The alpha male in action

The first in a two-part blog on writing alpha males

In the romance and adventure genres, in particular, the alpha male is the character everyone seems to want.

The alpha male is a leader. He doesn’t follow others, others follow him. In modern novels he is confident and charismatic. He is also, often, rich. An article over at The Attraction Institute sums it up succinctly:

An Alpha Male is a guy who does what he wants, when he wants it. … [He lives] the life [he] wants, regardless of whether or not other people approve …
How to become an alpha male in two easy steps

Marc ‘Animal’ McYoung over at No Nonsense Self-Defense adds this about them:

… the thing about Alpha males, it isn’t just because you can cut them off at the knees and call them a tripod that makes them Alphas. It is that they can be TRUSTED with power.
Alpha Male in Writing, Part 2, Marc Young

So let’s look at the alpha male in action, and then in part two we’ll see how easy it is to mis-write alpha males.

The alpha male in action

The alpha male’s decisive, top-dog behaviour is there in everything he says and everything he does. Even the little things.

The following is a true story.

I take the train to work every morning. This particular morning the train door wouldn’t open. I had to go down to the next door to get on. As we went through each station I watched others try to open the same door I had, fail, and go down to the next door and enter that way.

As I sat there I studied the door to see what was blocking it. It took four stations, but finally I worked it out.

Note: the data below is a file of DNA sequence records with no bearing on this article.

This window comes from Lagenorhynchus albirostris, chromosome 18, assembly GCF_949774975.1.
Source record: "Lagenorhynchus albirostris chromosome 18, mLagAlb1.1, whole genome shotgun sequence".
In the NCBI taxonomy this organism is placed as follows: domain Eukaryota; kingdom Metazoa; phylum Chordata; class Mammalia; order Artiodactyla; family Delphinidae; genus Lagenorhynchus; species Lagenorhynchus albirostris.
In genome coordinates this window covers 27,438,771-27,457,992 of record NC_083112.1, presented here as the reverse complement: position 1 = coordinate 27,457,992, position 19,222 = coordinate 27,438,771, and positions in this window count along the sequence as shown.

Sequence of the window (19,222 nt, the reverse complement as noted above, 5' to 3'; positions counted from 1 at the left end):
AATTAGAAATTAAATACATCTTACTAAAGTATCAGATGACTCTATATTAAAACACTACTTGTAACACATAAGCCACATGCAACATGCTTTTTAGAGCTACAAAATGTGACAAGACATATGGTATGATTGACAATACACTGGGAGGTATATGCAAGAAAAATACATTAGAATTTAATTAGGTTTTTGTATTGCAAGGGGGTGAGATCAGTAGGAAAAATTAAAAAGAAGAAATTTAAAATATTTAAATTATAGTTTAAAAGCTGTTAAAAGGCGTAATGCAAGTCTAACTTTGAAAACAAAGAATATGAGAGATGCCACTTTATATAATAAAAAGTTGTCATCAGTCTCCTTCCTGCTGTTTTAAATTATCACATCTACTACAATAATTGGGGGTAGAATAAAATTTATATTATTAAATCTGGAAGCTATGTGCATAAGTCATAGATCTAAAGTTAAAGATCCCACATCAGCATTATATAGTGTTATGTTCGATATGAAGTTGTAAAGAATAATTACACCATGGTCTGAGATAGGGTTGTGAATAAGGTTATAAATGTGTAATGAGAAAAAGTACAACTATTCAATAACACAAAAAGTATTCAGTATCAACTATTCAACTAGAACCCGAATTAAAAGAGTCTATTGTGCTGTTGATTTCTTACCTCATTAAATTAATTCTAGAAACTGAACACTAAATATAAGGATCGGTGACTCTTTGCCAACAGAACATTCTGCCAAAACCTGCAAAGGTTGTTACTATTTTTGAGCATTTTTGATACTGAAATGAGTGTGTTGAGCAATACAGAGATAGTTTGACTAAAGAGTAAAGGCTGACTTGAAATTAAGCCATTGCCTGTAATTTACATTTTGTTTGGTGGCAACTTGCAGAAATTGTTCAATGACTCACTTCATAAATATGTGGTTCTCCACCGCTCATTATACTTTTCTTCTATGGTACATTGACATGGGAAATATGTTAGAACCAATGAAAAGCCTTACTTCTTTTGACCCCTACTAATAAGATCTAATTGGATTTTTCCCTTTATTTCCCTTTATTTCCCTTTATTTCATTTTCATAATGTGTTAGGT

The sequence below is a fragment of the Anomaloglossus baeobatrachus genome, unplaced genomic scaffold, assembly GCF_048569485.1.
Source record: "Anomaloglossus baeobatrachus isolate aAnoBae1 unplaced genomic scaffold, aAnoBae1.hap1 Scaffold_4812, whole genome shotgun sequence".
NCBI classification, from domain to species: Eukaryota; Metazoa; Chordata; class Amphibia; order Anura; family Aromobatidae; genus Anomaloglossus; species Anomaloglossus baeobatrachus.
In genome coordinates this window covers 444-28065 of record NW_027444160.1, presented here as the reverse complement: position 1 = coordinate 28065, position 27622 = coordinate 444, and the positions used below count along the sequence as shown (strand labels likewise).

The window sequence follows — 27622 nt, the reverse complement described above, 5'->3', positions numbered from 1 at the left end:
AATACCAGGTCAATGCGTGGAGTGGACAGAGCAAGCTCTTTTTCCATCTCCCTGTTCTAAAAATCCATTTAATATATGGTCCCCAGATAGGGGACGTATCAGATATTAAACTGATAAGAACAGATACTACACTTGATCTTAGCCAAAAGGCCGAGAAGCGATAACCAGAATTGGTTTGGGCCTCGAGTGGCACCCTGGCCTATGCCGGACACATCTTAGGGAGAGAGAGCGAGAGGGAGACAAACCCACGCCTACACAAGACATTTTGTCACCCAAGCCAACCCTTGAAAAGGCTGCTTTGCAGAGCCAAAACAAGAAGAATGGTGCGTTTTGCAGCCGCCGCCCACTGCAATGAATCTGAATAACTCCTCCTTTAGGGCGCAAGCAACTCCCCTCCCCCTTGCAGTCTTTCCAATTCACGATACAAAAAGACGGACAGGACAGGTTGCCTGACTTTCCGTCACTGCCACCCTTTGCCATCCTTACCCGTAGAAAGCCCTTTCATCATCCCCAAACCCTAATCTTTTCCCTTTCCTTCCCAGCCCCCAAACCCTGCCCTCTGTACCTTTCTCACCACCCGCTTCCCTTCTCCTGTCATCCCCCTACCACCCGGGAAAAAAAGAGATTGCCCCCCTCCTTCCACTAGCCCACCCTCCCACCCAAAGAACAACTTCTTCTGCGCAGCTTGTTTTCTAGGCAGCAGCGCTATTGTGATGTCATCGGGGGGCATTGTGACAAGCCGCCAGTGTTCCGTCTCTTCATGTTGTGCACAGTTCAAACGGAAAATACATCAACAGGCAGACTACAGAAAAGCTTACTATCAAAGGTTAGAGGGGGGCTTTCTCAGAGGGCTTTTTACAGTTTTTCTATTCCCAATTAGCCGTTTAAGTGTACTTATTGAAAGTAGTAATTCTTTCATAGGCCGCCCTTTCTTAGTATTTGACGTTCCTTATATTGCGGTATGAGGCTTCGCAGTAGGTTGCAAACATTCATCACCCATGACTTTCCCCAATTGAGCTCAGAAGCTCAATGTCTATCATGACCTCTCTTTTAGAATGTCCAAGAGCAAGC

On the walls of the train we have posters—advertisements, a train map, art. These posters used to be behind glass, but nowadays they’re just printed onto an adhesive plastic and stuck onto the train wall. They stick well, but they’re also relatively easy to peel off, because the posters change on a regular basis.

Someone had carefully pulled off one of these posters and re-stuck it over the sliding door, so that the door wouldn’t open.

Most of us just used the other door and settled into our place as we normally did.

Seven stations in Alpha Male was the man waiting to get in the door. He was immaculately dressed in a mid-grey suit, navy shirt and grey tie. He tried the door, and like everyone else couldn’t get in. He went down to the other door and got on.

Instead of leaving it there, this is where Alpha Male differed from the rest of us.

He came down to look at the door. Not only that, he had worked out what was wrong before the train even left his station. He reached across, loosened a corner, and pulled at the poster with a long, firm pull that ripped it off in one piece.

Problem solved, even as the train pulled away.

This type of see, analyse, act is inherent in every decision the alpha male does, from tiny little things like fixing a ‘broken’ door, to responding to an emergency, to making decisions at work.

As Angela Knight says,

… he knows what’s best, and he’s supremely confident in himself and his abilities. He’s protective, he’s intelligent, and sometimes he can be more than a little ruthless in the pursuit of his goals
The Care and Writing of Alpha Males, Angela Knight

However, because he is so strong, the alpha male is hard to get right.

There’s a fine line between confidence and arrogance, protectiveness and condescension.
The Care and Writing of Alpha Males, Angela Knight

 

More about that in the next blog.

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